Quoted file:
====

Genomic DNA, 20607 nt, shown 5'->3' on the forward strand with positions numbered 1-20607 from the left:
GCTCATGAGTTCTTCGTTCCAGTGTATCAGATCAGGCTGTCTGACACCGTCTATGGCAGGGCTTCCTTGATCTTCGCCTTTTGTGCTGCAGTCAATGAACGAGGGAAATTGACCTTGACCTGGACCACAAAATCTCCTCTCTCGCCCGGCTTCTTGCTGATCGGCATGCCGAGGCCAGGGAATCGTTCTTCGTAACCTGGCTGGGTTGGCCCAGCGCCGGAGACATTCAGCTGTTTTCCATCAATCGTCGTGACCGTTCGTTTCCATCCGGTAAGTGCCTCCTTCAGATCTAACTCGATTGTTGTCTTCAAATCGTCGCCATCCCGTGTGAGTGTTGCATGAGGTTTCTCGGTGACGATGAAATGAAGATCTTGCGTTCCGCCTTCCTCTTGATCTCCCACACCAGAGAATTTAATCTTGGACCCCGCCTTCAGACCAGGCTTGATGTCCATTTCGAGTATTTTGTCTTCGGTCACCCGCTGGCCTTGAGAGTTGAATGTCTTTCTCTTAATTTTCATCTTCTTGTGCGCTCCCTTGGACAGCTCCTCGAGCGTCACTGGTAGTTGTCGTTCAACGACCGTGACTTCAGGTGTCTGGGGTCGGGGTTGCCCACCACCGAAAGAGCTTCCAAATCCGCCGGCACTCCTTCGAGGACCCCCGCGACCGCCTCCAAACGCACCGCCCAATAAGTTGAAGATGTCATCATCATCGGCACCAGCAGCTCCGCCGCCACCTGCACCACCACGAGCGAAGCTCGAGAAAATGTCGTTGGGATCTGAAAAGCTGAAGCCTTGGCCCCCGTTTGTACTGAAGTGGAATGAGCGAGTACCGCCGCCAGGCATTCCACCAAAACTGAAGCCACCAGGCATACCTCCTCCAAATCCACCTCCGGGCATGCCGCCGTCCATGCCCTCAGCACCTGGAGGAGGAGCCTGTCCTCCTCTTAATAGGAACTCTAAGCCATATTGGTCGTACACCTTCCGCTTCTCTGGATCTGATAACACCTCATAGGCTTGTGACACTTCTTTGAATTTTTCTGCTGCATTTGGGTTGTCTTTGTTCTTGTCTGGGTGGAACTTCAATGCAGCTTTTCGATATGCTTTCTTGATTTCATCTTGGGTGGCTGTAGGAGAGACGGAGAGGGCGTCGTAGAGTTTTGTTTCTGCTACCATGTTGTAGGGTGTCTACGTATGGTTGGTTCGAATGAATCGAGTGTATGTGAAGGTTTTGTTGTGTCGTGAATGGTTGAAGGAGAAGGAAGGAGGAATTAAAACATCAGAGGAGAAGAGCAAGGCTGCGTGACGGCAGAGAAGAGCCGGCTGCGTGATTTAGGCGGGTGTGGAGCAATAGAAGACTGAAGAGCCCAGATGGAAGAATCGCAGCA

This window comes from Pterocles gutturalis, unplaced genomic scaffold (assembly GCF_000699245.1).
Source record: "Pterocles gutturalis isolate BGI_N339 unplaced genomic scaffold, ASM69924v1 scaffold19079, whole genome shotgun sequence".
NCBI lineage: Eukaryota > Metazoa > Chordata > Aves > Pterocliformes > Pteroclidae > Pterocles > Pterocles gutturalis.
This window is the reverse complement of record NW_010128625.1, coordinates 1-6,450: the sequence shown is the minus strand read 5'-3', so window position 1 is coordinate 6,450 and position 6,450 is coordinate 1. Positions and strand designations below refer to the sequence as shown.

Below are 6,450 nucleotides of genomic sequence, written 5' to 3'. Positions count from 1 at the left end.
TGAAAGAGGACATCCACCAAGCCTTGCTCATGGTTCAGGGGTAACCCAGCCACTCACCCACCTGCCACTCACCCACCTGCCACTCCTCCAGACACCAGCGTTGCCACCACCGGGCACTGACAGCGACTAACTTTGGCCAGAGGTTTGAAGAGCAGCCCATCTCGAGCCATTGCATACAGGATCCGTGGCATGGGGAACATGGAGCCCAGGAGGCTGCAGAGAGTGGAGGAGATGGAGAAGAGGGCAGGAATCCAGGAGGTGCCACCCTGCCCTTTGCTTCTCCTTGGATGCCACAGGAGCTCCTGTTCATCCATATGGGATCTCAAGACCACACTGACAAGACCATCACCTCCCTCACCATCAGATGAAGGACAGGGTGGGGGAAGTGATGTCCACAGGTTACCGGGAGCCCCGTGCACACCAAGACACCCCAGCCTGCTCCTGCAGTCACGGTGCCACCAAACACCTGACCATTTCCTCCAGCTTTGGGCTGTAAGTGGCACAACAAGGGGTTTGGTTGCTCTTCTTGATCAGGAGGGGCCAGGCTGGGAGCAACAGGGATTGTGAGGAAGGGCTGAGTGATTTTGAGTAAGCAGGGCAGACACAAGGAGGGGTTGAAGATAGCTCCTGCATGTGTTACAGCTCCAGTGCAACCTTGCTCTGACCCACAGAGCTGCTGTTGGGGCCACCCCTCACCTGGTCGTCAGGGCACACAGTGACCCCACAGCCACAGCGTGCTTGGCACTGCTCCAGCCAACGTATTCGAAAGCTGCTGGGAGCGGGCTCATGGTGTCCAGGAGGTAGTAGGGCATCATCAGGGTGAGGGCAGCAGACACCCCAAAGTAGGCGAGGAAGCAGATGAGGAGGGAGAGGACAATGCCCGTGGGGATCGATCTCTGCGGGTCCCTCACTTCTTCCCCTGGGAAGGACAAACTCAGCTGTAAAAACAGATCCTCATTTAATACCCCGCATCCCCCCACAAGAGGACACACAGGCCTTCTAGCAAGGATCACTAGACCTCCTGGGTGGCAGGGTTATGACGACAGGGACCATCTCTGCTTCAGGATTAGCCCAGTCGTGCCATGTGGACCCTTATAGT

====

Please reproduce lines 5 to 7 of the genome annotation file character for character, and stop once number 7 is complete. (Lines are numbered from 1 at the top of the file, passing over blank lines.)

NCBI lineage: Eukaryota > Metazoa > Chordata > Aves > Pterocliformes > Pteroclidae > Pterocles > Pterocles gutturalis.
This window is the reverse complement of record NW_010128625.1, coordinates 1-6,450: the sequence shown is the minus strand read 5'-3', so window position 1 is coordinate 6,450 and position 6,450 is coordinate 1. Positions and strand designations below refer to the sequence as shown.

Below are 6,450 nucleotides of genomic sequence, written 5' to 3'. Positions count from 1 at the left end.